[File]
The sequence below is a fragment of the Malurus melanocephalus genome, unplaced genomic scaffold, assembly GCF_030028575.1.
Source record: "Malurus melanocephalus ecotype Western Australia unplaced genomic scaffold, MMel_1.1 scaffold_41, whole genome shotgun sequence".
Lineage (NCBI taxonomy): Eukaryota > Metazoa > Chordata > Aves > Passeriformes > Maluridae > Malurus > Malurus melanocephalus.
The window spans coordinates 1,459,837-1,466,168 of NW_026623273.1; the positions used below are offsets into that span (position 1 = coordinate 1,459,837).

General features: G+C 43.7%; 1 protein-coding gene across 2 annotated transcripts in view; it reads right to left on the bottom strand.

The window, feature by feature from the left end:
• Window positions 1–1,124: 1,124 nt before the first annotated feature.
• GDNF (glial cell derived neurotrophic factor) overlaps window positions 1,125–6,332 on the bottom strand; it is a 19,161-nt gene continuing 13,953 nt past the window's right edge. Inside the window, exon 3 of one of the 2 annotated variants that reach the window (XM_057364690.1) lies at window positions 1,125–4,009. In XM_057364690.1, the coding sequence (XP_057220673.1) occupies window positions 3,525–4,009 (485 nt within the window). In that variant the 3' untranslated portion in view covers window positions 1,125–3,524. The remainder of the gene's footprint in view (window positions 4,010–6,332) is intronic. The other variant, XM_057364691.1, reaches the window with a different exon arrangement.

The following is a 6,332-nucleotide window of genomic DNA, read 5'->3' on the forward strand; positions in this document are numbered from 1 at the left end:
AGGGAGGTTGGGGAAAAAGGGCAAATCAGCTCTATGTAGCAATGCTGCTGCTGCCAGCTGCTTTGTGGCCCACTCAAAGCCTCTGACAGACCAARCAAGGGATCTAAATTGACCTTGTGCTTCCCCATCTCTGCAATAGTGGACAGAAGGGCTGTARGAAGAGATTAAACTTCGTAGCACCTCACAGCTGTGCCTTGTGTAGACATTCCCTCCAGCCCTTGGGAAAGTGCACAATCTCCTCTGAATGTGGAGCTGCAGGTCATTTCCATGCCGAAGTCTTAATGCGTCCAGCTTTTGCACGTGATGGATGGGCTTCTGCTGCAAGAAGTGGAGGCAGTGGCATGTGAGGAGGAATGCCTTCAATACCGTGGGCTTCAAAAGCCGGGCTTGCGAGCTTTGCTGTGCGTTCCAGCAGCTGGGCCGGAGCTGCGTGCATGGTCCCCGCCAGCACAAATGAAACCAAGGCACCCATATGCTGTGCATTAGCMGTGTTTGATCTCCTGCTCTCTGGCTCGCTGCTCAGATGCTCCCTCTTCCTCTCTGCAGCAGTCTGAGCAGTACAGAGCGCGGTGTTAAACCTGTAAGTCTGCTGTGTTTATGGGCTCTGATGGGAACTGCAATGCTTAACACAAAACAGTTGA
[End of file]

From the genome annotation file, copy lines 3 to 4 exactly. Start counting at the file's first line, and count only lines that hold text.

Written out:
Lineage (NCBI taxonomy): Eukaryota > Metazoa > Chordata > Aves > Passeriformes > Maluridae > Malurus > Malurus melanocephalus.
The window spans coordinates 1,459,837-1,466,168 of NW_026623273.1; the positions used below are offsets into that span (position 1 = coordinate 1,459,837).